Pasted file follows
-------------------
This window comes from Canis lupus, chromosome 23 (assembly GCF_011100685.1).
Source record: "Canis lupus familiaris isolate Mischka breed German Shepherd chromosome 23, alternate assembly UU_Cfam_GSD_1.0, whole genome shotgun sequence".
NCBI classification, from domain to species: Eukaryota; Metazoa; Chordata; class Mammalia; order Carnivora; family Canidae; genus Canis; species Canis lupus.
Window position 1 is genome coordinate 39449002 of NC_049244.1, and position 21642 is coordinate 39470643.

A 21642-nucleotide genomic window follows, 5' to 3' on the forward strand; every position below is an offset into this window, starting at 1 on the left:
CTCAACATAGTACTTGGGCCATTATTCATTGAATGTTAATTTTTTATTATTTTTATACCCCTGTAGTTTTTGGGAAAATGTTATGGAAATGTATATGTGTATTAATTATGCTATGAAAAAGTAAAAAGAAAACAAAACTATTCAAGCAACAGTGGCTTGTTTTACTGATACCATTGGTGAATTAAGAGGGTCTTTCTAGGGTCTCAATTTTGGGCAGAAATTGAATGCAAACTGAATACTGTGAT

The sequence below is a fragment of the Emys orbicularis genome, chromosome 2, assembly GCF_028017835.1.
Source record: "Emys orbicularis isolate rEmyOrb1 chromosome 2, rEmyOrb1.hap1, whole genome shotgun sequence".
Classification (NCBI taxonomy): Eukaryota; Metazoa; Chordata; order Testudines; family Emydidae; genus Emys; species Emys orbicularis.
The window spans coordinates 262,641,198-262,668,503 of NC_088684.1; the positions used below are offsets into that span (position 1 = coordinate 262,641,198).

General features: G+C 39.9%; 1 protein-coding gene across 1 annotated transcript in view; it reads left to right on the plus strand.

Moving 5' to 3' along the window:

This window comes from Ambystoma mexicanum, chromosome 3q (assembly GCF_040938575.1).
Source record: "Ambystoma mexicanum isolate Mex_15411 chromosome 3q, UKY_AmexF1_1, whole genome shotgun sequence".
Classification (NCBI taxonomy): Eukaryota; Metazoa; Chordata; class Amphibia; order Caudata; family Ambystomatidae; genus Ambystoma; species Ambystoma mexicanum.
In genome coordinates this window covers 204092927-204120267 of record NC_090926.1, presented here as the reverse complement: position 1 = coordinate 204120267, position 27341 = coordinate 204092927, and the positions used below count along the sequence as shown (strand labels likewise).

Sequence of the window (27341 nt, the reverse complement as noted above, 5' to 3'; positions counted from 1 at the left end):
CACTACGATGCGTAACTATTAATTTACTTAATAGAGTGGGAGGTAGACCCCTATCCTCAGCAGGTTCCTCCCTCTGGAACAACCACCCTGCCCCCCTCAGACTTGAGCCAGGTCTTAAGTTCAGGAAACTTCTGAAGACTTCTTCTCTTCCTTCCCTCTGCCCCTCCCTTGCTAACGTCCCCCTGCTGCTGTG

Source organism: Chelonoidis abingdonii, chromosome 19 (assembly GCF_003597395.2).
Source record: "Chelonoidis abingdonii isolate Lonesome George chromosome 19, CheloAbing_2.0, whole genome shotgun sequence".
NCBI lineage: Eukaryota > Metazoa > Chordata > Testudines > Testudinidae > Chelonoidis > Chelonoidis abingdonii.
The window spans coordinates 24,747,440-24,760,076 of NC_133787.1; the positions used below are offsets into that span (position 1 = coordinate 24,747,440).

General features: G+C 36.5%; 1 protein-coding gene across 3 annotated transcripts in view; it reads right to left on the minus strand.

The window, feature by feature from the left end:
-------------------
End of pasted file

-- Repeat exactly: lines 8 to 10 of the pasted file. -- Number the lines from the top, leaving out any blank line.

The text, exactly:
Source record: "Emys orbicularis isolate rEmyOrb1 chromosome 2, rEmyOrb1.hap1, whole genome shotgun sequence".
Classification (NCBI taxonomy): Eukaryota; Metazoa; Chordata; order Testudines; family Emydidae; genus Emys; species Emys orbicularis.
The window spans coordinates 262,641,198-262,668,503 of NC_088684.1; the positions used below are offsets into that span (position 1 = coordinate 262,641,198).